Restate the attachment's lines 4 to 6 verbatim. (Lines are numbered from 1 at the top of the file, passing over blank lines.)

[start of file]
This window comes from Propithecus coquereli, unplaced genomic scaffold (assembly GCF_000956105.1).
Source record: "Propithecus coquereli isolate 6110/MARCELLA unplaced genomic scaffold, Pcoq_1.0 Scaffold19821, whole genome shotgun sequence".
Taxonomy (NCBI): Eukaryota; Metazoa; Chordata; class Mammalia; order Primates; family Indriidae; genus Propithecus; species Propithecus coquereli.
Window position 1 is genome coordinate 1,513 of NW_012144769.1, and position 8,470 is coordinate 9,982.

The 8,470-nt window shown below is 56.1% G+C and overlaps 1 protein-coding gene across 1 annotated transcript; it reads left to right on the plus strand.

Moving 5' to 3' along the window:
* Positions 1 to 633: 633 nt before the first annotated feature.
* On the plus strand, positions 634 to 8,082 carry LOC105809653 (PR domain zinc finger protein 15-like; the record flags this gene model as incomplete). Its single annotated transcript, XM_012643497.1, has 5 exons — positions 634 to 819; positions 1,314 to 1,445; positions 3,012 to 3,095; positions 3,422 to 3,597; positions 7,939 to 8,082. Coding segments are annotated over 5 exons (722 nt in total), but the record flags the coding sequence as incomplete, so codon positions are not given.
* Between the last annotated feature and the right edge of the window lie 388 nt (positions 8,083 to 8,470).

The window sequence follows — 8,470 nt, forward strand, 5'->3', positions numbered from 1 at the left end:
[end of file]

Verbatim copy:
Window position 1 is genome coordinate 1,513 of NW_012144769.1, and position 8,470 is coordinate 9,982.

The 8,470-nt window shown below is 56.1% G+C and overlaps 1 protein-coding gene across 1 annotated transcript; it reads left to right on the plus strand.

Moving 5' to 3' along the window: